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Tuesday, November 13, 2012

Archaeology News: November 13, 2012

Israeli archaeologists are scratching their heads over a possible 8,500-year-old murder mystery after discovering two skeletons at the bottom of an ancient well. Flint sickle blades and arrowheads found in the eight-meter (26 foot)-deep Stone Age well in the Jezreel Valley in Israel's Galilee region, suggest it was used by the area's first farmers.

Contrary to what was believed until now, the results published in PLoS ONE indicate that this blending was not due to an eastward migration of Europeans, but to a demographic expansion of local Central Asian populations, thanks to the technological improvements the Scythian culture brought with them.

The Mumbai-based State Archaeology and Museums Directorate is well known for its apathy towards historic structures, but this attitude touched nadir in the case of Nagardhan Fort. TOI has written how negligence of officials led to the collapse of a wall on the fort's western side. However, instead of repairing it, city-based archaeology officials pulled down the remaining structure, including petals on the top, with the help of a bulldozer, archaeology experts told TOI.

The Fur Trade in Colorado” will be the third presentation in the Gail Pitts Lecture Series at El Pueblo History Museum. Archaeologist and author William Butler will talk about the fur trade, the trapper's life, the rendezvous, trading posts and more at 1 p.m. Saturday at the museum. The fur trade is an enduring American story of exploration, adventure and hardship in the wilderness, but Colorado often has been ignored, according to Butler. In fact, at least 24 trading posts operated in the state between 1800 and 1850.

A grenade, which dates back to the Second World War, was found under a tree by archaeologist Tim Southern as he was surveying coppice stools. Mr Southern, from Sonning Common, said: “It was on the surface just off a footpath and not far from Gypsy Lane.” He took a photograph of the device, which was encrusted with dirt, and went to show that to a member of the Nettlebed and District Commons Conservators. He then went to Sonning Common police station only to find that it was closed.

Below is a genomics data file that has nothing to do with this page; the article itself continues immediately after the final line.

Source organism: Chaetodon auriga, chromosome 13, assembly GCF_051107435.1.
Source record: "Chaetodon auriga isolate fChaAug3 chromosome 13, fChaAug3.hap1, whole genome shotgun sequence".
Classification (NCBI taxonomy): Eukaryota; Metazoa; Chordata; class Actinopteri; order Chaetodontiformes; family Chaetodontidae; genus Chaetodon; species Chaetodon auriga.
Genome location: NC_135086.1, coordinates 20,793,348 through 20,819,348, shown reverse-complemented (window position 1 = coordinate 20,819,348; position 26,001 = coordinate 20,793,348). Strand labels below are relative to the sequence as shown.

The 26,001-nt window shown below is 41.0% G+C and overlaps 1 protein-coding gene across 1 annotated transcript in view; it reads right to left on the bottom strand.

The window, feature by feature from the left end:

As Jon Tucker sifted soil through a screen in September, a corroded lead slug jiggled into view amid the sand and ash excavated from a pit just a few feet from a fenced-off sidewalk and rushing traffic. Tucker waved to his supervisor, archaeologist Taft Kiser, and held up the bullet for him to see.
Hundreds of artifacts followed, along with the contours of a buried cellar holding a rich trove of Civil War history sealed since a ferocious 1862 battle in this Virginia city, which today lies just beyond the suburbs of Washington.

Connecticut’s State Archaeologist, Dr. Nicholas Bellantoni will shed light on one of the Nutmeg State’s most intriguing historical mysteries – The Jewett City Vampires! The Killingworth Library program will take place on Thursday, November 15 at 7 p.m. Although Dr. Bellantoni is a pretty busy guy (typically involved in 150 field reviews, 20 field excavations and 300 municipal project proposals annually in addition to overseeing over 600,000 artifacts), we tracked him down for Patch's own investigation.

The last of the artefacts taken from Machu Picchu by American archaeologist who rediscovered the Inca citadel have been returned to Peru. More than 35,000 pottery fragments and other pieces were flown from Yale University to the Andean city of Cusco. They had been taken to the US by archaeologist Hiram Bingham, who brought the site to international attention in 1911.


Anonymous said...

I truly enjoy the ancients.They so impact today and tomorrow.I guess my real favs are Egypt and The Fertile Cresent...and Pre-1000 B.C. Rome and Roman-Britain.I am beginning to look at pre-European America also.Hope to stay in touch and post on your site.Thanks,Garry in Kentucky.

Cruiselife & Co said...

HI Garry

Ancient Digger here. I too enjoy ancient Rome and all things ancient for that matter lol, but I think it's more so about the literature, sexuality and gender, and architecture. I took an sex and antiquity class, which included discussion on the Amazons, sex in Pompeii, and some classical stories like Cupid and Psyche.

If you love the classics, check out this article and video I made on Pompeii sexuality.

http://www.ancientdigger.com/2012/05/pompeii-erotic-art-and-roman-sexuality.html -article

http://www.ancientdigger.com/2012/05/eroticism-eros-and-sex-in-pompeii.html -video

Cruiselife & Co said...


If you have have ideas for guests posts, just check out the guidelines (http://www.ancientdigger.com/2008/06/guest-posts.html) and contact me: http://www.emailmeform.com/builder/form/a3fo3fM6W2vadHb

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